How is Sherpaa different from telehealth like Teladoc?

Sherpaa is Virtual Primary Care, not telehealth.

Telehealth (Teladoc and the other video/phone visit companies) is for pink eye and 30 other simple conditions. A doctor’s ability to diagnose and treat more than those 30 things is due to the limitations of a 10 minute phone or video conversation between strangers without the ability to order tests or follow-up with you.

Virtual Primary Care/Sherpaa treats ~1,500 conditions. If you give the same doctor the ability to work with you throughout an issue, from beginning to end, who is available within minutes who can also order tests to confirm suspicions, and work with local and online specialists to get their expertise, an online VPC doctor can do 95% of what a traditional office-based PCP can do.

Sherpaa hires full-time mission-driven doctors with at least 10 years of experience who are 100% dedicated to their Sherpaa practice.

Telehealth is “uber for doctors” who do video visits on the side or, for any number of reasons, have free time and want to make a small amount of extra money.

It’s not “Use Sherpaa for a small subset of conditions.”

It’s “use Sherpaa for all your care.”

70% of the time, those ~1,500 conditions will be managed without in-person visits and, of course, their associated claims that extract as much money as possible from employers and employees.

But for the other 30%, when you need to be seen in-person, we coordinate and manage your local care from beginning to resolution, with strategic, in-network referrals. Examples of this kind of care are potential appendicitis, a new breast lump, chronic knee pain that results in a knee replacement.

Our pricing structure is fair and simple.

Unlike Teladoc, where 70% of the company’s revenue comes from Per Employee Per Month fees, there are no PEPM fees as Sherpaa is strictly usage based.

Sherpaa charges $100 per episode of care— episodes of care can last 3 days for a UTI, 3 weeks for a pneumonia, and 3 months for a breast cancer scare. We believe doctors should be paid for solving problems, rather than maximizing how much they can bill you for as much as they can possibly do.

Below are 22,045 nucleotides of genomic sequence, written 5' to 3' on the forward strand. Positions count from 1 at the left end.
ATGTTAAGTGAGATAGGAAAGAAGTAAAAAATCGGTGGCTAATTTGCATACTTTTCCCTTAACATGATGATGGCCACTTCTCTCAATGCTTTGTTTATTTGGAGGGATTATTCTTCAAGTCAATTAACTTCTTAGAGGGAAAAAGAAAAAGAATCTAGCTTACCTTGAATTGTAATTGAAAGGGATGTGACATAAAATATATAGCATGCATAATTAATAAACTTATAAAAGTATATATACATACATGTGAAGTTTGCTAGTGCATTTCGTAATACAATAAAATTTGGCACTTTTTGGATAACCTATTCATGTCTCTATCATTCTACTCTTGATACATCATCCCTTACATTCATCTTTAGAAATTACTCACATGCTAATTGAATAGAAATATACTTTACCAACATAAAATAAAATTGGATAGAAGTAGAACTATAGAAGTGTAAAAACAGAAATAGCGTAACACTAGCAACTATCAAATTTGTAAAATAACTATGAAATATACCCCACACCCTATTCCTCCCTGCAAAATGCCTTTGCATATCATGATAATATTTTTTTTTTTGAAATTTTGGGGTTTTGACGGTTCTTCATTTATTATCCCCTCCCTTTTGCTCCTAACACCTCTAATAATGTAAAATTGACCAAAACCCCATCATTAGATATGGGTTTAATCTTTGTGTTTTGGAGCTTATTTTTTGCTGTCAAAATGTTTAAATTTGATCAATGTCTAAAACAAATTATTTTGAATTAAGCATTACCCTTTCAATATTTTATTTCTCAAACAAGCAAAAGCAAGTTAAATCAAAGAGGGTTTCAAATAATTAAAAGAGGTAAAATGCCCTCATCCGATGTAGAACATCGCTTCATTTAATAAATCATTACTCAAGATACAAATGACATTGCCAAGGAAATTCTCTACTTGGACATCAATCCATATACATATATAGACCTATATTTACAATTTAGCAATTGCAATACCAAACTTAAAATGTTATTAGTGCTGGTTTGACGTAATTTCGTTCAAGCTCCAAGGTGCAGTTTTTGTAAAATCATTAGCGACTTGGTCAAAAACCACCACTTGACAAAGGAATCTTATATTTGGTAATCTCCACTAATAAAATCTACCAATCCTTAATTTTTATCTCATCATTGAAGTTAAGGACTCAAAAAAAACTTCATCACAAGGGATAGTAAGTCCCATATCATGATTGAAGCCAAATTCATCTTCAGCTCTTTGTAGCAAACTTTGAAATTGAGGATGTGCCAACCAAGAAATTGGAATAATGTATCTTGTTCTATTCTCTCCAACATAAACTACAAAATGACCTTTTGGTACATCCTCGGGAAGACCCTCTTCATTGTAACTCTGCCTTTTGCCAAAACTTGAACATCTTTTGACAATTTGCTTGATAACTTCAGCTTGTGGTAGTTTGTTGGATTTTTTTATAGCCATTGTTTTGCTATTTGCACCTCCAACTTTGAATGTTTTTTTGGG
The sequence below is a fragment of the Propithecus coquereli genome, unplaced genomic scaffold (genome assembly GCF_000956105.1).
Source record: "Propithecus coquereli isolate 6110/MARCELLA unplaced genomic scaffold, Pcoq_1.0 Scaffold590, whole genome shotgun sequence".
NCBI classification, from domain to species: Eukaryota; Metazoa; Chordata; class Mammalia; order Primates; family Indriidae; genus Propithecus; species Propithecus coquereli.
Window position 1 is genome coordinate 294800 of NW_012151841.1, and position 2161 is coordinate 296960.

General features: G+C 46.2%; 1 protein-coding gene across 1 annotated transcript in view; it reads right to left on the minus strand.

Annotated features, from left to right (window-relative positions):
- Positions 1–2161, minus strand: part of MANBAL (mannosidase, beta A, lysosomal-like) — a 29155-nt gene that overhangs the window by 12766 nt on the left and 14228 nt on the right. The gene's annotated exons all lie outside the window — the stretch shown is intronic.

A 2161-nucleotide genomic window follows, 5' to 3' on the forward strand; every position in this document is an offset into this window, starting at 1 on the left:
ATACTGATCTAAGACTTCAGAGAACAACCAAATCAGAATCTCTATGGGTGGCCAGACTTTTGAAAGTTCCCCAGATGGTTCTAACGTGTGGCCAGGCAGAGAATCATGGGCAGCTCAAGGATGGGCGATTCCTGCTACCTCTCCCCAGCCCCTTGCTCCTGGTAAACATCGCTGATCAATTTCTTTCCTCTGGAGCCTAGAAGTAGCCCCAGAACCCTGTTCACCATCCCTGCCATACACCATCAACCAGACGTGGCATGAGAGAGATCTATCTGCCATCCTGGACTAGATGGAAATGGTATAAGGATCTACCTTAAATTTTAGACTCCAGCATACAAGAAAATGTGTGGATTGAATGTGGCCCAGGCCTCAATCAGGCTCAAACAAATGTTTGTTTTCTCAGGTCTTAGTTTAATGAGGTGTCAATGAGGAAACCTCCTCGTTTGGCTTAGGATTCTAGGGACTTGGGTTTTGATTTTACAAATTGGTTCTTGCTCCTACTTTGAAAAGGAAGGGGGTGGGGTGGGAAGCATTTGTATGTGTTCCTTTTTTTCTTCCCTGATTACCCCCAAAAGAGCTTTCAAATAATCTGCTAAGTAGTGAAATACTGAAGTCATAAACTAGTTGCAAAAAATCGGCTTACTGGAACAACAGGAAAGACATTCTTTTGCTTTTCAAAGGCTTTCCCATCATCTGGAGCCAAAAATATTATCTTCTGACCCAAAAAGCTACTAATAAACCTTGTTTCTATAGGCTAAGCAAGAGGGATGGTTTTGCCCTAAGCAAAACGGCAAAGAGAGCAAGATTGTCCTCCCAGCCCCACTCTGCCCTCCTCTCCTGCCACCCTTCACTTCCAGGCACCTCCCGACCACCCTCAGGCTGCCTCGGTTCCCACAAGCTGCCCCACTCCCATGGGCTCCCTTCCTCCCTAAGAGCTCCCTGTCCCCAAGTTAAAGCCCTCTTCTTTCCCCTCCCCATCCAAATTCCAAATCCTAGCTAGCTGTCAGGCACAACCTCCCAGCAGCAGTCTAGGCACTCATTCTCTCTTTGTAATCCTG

VPC usage is on another level.

Instead of telehealth’s 2-3% usage in a given year, VPC/Sherpaa usage ranges from 30 to 70%. Usage depends on two things:

  • How well Sherpaa is communicated to plan members
  • Making Sherpaa no cost for members as a strategy to prevent ~70% of claims because, prior to Sherpaa, people had no way to get physician-orchestrated strategic, appropriate local care before getting in-person claim-generating care.

Because usage is so high, Virtual Primary Care is a full scale healthcare spending strategy, not a solution for pink eye that 2-3% of people will use.

Spend cannot be reduced unless you fundamentally change what you’re spending your money on. Sherpaa redesigns the process of care delivery so that people go online first to get care and use in-person care only when Sherpaa doctors think it’s absolutely necessary. This enables our two-pronged approach to reducing total spend:

#1: Eliminate as many unnecessary claims as possible. Because 70% of everyday issues do not need in-person management (this is based on 7 years of operational data), at our theoretical best, Sherpaa can prevent 70% of in-person claims.

#2: Strategically direct as many in-person claims as possible. Our experienced physicians who expertly understand how in-person care is delivered know how they can optimize how and where people get in-person care. For example, preventing one $5,000 ER visit buys 50 VPC episodes of care. And arranging a knee replacement at a local free-standing surgical center vs. an academic medical center saves $30,000, which purchases 300 VPC episodes of care. Since each Sherpaa user creates 2.7 episodes of care per year, on average, this one knee replacement buys Virtual Primary Care for 100 people.